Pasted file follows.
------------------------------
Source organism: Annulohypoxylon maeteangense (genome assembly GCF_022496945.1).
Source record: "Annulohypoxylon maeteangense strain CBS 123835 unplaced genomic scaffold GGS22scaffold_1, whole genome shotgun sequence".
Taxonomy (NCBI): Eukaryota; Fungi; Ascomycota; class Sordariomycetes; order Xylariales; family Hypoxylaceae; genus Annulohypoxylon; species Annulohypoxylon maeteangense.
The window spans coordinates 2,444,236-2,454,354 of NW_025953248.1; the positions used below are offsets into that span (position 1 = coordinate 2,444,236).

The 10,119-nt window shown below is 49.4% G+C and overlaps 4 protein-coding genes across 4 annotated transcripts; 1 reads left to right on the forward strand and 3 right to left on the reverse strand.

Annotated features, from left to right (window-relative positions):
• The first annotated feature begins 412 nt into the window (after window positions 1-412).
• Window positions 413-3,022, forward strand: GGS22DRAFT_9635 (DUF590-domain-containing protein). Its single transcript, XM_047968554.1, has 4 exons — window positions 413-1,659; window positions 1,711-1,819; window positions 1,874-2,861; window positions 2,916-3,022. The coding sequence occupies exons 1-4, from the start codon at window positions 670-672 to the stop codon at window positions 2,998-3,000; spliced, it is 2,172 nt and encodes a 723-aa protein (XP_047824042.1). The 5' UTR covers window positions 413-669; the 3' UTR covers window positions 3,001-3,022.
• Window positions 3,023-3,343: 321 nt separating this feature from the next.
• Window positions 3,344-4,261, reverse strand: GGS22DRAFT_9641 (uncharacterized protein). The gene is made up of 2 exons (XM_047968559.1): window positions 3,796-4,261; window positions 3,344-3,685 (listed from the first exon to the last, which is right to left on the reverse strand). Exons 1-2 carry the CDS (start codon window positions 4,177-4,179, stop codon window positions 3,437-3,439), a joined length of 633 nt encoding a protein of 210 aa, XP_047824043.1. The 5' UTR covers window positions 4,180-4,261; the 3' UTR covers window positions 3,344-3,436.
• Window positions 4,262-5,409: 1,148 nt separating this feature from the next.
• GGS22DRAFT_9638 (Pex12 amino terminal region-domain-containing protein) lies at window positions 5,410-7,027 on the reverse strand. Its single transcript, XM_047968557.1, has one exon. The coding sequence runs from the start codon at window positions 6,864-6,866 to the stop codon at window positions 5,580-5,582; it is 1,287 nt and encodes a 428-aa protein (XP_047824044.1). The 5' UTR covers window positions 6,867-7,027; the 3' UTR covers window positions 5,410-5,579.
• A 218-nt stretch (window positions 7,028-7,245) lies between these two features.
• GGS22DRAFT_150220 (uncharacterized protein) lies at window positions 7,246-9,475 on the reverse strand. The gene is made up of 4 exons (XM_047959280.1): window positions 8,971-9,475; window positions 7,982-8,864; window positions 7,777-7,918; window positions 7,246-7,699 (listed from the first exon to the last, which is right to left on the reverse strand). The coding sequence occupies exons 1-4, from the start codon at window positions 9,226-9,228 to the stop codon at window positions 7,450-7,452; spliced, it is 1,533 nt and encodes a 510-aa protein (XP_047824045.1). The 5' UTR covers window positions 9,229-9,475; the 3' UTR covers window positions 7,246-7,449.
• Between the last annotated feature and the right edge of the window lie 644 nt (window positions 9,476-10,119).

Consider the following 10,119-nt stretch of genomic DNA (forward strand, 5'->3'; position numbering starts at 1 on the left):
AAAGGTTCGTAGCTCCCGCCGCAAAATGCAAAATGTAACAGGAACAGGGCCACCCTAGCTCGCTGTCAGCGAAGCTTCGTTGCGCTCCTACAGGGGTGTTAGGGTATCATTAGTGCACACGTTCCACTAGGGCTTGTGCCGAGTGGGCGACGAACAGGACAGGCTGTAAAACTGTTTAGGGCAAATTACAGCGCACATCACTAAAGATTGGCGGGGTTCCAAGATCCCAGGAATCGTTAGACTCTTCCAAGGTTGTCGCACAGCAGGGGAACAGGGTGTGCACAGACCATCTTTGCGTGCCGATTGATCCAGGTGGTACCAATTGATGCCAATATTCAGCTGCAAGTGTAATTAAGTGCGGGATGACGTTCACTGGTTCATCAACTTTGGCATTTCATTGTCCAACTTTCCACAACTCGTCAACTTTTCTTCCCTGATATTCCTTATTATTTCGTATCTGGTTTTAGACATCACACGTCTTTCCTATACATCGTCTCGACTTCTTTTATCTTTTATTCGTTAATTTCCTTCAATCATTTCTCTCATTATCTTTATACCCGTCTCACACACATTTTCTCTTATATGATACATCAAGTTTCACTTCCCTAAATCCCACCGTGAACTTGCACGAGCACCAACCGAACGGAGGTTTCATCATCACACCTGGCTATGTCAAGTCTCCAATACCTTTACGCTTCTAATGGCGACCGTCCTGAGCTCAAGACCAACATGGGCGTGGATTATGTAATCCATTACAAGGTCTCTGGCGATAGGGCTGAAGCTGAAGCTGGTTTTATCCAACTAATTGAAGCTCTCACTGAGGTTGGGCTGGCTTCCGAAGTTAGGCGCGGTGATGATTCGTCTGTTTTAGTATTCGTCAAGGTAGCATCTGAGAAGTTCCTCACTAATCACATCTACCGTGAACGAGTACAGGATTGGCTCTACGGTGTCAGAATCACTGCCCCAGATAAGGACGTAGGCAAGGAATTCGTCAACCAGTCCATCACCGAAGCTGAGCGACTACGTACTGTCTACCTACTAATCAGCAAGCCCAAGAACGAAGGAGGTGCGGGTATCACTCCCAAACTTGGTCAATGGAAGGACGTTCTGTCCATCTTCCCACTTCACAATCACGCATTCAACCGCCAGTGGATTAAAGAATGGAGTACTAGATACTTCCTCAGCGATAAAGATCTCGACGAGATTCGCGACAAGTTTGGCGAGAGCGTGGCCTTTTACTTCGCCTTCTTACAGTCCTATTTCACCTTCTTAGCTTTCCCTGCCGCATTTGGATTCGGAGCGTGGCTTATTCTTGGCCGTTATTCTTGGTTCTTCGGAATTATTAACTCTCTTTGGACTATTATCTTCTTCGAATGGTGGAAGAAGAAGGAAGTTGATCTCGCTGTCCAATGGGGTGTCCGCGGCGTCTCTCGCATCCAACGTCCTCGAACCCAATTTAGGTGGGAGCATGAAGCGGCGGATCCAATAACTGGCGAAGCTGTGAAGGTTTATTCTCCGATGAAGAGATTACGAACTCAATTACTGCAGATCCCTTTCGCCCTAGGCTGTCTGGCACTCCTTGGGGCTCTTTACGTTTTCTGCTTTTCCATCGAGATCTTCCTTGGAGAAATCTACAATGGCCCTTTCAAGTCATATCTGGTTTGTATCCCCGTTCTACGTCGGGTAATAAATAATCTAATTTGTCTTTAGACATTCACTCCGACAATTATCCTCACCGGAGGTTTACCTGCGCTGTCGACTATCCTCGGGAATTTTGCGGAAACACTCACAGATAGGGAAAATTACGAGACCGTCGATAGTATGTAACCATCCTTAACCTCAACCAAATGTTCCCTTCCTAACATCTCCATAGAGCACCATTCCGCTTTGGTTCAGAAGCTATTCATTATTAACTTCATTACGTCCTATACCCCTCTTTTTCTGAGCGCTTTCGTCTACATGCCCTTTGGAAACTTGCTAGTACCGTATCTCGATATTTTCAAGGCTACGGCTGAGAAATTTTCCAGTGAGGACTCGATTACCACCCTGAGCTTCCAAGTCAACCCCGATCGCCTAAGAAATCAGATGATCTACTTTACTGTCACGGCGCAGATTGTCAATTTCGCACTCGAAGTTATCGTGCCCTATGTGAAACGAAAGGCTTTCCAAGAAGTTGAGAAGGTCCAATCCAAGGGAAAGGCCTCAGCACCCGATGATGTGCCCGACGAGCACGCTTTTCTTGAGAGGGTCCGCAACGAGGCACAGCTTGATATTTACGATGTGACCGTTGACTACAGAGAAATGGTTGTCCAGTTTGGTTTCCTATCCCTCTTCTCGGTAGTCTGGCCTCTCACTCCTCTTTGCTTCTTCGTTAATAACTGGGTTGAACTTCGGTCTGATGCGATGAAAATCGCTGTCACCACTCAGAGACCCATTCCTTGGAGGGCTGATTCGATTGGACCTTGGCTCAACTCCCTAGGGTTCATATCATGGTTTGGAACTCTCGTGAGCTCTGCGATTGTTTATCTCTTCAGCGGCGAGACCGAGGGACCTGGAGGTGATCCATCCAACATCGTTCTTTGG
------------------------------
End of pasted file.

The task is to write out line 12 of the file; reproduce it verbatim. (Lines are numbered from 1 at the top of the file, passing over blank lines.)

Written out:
• GGS22DRAFT_9638 (Pex12 amino terminal region-domain-containing protein) lies at window positions 5,410-7,027 on the reverse strand. Its single transcript, XM_047968557.1, has one exon. The coding sequence runs from the start codon at window positions 6,864-6,866 to the stop codon at window positions 5,580-5,582; it is 1,287 nt and encodes a 428-aa protein (XP_047824044.1). The 5' UTR covers window positions 6,867-7,027; the 3' UTR covers window positions 5,410-5,579.